# Layout file would be in 'app/views/layouts/accounts.haml'
  layout :accounts
  before { @bar = "foo" }
  get("/accounts") { render :haml, "Uses accounts layout and @bar = #{@bar}" }

As you can see each controller is now scoped allowing for easy grouping of layouts and filters for all routes within a particular controller.

Default Values

In certain scenarios like I18n apps, we need to repeat given values for multiple routes like:

get :show, :with => [:id, :lang] do ... end

and repeat this option multiple times with :lang => I18n.locale like:

url(:show, :lang => I18n.locale, :id => 123)

Now you can easily save yourself time with:

controller :lang => I18n.locale do
  get :show, :with => [:id, :lang] do ... end

and in this way you can build urls like:

url(:show, :id => 123)

and the default controller settings will be automatically appended to the route.

Minor Features

Padrino 0.9.10 also features support for a host of minor improvements:

  • Added support for ext-core as javascript engine [Thanks to Imm]
  • Mailer now supports explicitly setting the template path to render for a mail method
  • Beautiful colorized logging support
  • Ruby 1.9.2-head compatibility
  • Now sessions (like Sinatra) are disabled as default
  • Updated jQuery to v1.4.2
  • Added padrino rake routes

Bug Fixes

  • Removed always “index” from our routes name
  • Fixes SASS reload plugin issue on 1.9.X
  • Fixes an issue with generator not casing controller / model names
  • Fixed padrino g and padrino gen aliases
  • Fixes issue with mounter and locating the app file
  • Removed VERSION files. This prevent problems described here:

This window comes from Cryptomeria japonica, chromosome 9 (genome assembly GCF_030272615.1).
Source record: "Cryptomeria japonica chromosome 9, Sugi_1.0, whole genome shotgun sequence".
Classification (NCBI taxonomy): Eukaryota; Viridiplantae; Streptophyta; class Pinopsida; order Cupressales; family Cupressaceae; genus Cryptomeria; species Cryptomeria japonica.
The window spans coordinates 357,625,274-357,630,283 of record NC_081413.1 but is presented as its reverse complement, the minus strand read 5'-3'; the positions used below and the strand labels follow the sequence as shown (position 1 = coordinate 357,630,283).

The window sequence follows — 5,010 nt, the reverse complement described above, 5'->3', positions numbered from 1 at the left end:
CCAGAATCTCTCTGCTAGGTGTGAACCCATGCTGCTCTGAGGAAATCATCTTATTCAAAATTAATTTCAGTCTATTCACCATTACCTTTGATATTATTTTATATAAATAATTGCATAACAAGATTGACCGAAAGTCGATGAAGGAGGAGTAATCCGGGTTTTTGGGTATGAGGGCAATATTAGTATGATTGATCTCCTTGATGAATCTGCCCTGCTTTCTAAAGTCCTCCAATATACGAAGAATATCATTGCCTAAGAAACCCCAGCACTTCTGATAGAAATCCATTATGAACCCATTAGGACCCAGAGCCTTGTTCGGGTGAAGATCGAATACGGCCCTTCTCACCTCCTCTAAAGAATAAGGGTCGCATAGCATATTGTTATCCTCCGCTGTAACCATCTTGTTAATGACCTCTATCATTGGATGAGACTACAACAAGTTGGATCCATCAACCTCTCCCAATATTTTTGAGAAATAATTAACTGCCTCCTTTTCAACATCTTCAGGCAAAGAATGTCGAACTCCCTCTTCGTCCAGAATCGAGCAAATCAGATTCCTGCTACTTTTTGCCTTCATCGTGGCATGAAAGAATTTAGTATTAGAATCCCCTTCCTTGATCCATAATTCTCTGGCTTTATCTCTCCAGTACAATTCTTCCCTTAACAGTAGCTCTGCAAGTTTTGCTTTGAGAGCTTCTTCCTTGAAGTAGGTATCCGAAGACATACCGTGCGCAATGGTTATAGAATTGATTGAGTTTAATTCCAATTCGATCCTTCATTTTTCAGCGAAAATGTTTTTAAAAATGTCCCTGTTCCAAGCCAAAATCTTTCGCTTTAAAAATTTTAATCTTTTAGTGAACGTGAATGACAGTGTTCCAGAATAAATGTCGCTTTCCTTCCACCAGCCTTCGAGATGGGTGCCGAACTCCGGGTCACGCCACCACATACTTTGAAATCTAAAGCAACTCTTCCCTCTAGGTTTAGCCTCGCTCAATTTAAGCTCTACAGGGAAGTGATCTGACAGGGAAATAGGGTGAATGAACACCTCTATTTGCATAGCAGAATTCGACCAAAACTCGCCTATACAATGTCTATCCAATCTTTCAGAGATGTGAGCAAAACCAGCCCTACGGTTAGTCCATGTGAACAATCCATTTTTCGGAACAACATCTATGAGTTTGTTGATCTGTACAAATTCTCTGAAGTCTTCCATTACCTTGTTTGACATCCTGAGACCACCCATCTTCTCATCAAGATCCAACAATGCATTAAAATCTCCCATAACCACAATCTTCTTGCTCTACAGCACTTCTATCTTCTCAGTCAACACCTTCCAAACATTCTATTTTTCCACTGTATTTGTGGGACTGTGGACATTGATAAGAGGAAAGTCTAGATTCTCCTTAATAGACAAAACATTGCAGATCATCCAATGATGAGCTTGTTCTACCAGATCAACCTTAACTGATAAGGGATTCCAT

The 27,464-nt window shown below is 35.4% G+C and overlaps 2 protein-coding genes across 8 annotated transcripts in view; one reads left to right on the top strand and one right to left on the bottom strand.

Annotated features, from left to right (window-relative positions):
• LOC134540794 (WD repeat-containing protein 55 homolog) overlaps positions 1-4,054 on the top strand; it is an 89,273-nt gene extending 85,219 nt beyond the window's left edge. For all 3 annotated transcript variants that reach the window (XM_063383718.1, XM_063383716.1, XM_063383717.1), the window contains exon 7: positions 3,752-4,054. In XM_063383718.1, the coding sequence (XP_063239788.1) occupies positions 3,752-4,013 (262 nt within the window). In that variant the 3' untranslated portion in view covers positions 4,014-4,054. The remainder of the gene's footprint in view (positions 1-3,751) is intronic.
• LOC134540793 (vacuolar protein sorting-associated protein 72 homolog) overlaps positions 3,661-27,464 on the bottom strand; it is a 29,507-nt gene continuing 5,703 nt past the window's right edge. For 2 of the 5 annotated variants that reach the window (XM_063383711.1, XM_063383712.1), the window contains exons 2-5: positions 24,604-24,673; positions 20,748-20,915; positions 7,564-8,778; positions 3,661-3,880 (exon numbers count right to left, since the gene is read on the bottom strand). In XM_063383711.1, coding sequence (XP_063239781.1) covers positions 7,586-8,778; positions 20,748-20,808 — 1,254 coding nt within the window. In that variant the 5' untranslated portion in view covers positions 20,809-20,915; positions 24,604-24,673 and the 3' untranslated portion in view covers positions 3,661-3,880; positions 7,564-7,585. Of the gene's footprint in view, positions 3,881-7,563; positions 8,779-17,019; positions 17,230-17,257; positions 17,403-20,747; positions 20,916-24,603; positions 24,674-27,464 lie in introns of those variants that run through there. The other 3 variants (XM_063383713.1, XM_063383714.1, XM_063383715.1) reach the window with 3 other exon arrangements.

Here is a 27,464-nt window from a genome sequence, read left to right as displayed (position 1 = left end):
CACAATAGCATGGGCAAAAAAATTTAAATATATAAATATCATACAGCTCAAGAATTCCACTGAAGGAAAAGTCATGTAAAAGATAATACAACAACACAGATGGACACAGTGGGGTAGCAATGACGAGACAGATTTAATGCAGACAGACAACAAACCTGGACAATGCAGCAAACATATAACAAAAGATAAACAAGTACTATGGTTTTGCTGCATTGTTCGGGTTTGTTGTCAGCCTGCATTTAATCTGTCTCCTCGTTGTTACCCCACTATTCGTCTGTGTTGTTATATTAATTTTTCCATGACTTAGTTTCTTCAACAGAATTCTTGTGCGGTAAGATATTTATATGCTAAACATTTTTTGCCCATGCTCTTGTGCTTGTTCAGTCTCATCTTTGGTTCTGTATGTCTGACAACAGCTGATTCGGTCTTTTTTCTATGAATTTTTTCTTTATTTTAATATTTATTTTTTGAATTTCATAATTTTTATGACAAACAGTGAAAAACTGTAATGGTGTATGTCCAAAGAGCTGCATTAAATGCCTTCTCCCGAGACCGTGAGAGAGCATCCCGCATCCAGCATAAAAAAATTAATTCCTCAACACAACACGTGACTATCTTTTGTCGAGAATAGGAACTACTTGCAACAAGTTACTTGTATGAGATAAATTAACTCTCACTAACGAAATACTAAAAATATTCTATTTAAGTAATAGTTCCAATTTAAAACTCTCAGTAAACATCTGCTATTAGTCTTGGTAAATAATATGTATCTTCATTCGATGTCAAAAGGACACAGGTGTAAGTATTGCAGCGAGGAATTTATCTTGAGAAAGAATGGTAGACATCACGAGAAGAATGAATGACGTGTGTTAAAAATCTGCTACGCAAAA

• Fixed a bug with layouts that prevent double rendering
  • ActiveSupport 3.0 Compatibility fixes


As you can see there are some important fixes and new features but we want to point out a few things:

  • Padrino is already quite stable (remember that since version 0.7 our team has been using it in the real world)
  • This project is very actively contributed to and our team is committed to this framework and fix bugs quickly.

And what is next for Padrino?

We can anticipate right now that our team will soon be completing padrino templates and plugins, the tiny app generator and the padrino-cache gem.

After we complete these items and fix any bugs that crop up, Padrino can be ready for ONE-DOT-ZERO release!


Please report any issues you encounter with this release! We are working very actively on Padrino and want to make the framework as stable and reliable as possible. That concludes the changelog for this release. As always if you want to keep up with Padrino updates, be sure to follow us on twitter: @padrinorb, join us on IRC at “#padrino” on freenode, open an issue, or discuss on gitter.